Kyiv, UKRAINE — In the Soviet Union, they were branded as unfaithful and forced into decades of exile far from their homeland.
In an eerie echo of that escape, many Crimean Tatar men are now fleeing to Kazakhstan to escape Russia’s hastily convened conscription.
According to the Ukraine-based Crimean Tatar Resource Center, in one area of Crimea — home to the Tatars and part of Ukraine that Russia has occupied for the past eight years — 48 people have received draft notices. All but two of them were Tatars. , rights groups.
Ukrainian officials say Russia has lured Tatars to other parts of the peninsula, and their numbers are far out of proportion to their share of the Tatar population. Dozens of Tatars sought legal help to avoid conscription.
“An analysis of the mobilization clearly shows that this is a continuation of the Crimean Tatar genocide,” Eskender Valiev, head of the resource center, said in an interview. “This is a violation of the rights of indigenous peoples,” he said, adding that “we are already too few.”
Opposition to the draft has increased in Russia after President Vladimir V. Putin announced last week that hundreds of thousands of civilians would be forced into military service following the shameful battlefield losses in Ukraine.
At least 2,000 anti-war protesters have been arrested in Russia since the announcement, according to OVD-Info, a human rights group that monitors police activity. Young Russian men are also fleeing the country or heading to border checkpoints for fear of being forced into the military.
On Monday, gunmen, apparently distraught by the chaotic mobilization, opened fire at a recruiting office in Siberia, seriously injuring a recruiting officer.
But ethnic minorities in the occupied territories of Russia and Ukraine have been disproportionately affected by the draft, which human rights activists and Ukrainian officials say are overtly discriminatory. This is the latest abuse Russia has been accused of in a war that has rained down on cities and towns with artillery and missiles, deported Ukrainian orphans to Russia and recorded cases of torture.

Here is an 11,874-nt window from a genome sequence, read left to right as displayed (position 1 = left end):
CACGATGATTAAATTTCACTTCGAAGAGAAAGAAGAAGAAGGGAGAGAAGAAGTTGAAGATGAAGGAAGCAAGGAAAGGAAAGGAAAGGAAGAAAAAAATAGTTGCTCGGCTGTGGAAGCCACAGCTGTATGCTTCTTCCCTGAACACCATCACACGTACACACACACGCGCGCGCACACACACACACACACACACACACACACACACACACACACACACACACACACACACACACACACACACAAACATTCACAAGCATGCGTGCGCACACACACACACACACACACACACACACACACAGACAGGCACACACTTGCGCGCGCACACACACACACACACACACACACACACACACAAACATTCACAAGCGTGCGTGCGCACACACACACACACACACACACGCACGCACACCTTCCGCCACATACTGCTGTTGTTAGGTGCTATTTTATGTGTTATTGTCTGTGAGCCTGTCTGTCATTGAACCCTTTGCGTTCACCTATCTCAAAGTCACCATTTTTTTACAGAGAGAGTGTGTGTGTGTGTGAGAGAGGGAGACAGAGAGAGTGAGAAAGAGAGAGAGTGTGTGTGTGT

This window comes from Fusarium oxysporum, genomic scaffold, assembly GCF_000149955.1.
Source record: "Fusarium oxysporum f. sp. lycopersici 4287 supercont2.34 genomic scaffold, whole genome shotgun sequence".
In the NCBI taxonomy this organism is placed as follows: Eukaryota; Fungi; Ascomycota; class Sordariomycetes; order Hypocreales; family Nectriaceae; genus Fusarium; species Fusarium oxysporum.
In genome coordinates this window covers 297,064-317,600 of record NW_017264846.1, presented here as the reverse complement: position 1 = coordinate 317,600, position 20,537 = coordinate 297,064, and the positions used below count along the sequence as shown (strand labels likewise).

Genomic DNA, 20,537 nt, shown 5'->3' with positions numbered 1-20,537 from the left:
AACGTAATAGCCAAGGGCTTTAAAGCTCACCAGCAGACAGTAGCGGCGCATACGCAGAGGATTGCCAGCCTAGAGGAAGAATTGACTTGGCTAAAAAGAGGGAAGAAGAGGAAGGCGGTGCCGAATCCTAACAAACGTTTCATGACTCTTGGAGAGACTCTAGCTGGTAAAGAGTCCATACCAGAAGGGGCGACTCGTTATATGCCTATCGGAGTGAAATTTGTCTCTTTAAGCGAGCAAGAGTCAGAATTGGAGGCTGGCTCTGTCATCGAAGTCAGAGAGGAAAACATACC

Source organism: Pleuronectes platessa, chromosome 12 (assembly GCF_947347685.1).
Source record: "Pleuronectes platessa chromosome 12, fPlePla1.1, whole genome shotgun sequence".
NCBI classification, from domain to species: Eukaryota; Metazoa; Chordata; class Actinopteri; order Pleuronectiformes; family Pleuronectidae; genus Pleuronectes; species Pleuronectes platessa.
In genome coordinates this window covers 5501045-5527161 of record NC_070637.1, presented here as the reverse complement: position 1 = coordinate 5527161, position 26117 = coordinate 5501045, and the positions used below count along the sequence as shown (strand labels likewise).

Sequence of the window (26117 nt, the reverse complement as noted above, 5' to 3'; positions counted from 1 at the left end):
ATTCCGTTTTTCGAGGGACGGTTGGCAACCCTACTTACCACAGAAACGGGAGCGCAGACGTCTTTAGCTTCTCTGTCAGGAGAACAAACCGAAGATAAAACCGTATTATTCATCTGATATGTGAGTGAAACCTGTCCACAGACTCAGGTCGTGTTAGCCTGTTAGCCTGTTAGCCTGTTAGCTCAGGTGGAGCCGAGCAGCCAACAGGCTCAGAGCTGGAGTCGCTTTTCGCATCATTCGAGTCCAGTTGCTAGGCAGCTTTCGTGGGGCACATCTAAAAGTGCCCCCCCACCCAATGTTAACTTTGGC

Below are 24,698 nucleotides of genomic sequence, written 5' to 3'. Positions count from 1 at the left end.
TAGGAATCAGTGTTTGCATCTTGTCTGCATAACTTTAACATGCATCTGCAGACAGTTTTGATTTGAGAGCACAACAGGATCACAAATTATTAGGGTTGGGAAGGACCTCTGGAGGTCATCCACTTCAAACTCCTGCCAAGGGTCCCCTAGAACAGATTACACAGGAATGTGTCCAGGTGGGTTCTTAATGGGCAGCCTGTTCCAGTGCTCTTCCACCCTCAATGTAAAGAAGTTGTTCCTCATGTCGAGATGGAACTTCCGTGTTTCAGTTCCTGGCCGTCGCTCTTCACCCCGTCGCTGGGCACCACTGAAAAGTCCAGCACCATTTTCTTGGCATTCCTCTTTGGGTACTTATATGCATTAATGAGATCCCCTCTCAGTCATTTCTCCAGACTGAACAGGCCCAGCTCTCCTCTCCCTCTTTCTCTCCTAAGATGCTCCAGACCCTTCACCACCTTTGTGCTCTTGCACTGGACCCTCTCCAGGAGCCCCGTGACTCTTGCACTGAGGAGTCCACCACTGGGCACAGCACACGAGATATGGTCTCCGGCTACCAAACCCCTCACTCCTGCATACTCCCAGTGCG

Supporters of the Crimean Tatars say that by recruiting men from an ethnic minority group that has long plagued Moscow, Russian security forces can achieve two goals at once.
In a Sunday evening speech Ukrainian President Volodymyr Zelensky accused Russia of singling out the Crimean Tatars and said Moscow’s policy was to “physically exterminate men who are representatives of indigenous peoples.” said it is. He called it “deliberate imperial policy”.
The Soviet Union deported the Crimean Tatars from their homeland during World War II, fearing they would side with the German army along with members of other minority groups. Many returned home during the late Soviet era and after Ukraine’s independence, but returned to Moscow’s control when Russia invaded and annexed Crimea in 2014.
During Russia’s seven-month war in Ukraine, the Russian military has deployed units of soldiers from ethnic minority areas. For example, soldiers from Buryatia, a Siberian region bordering Mongolia, fought in northern Kyiv and eastern Ukraine.
Putin’s mobilizations disproportionately target regions with large ethnic minority populations, such as remote regions of Russia and predominantly Muslim regions of Siberia and the North Caucasus. Protests involving a woman against the drafting of her husband and her son broke out in Chechnya and Dagestan over the weekend.
For the Crimean Tatars, the enlistment effort had an added element of fear: it forced Ukrainian men to fight other Ukrainians.
Dozens of Tatar men have written letters against the draft, he said, speaking on condition of anonymity to avoid retaliation from Russian authorities. The lawyer said it would be more dangerous to go to war than write a letter, adding that the father of a large family was also seeking exemption.
Baliyev said the Tatar men were leaving the peninsula, via Russia, and on their way to Kazakhstan.
“This is discrimination based on ethnicity,” he said of mobilization. “It started in the Russian Empire, continued in the Soviet Union, and continues in Russia now.”
Maria Varenikova contributed to the report.
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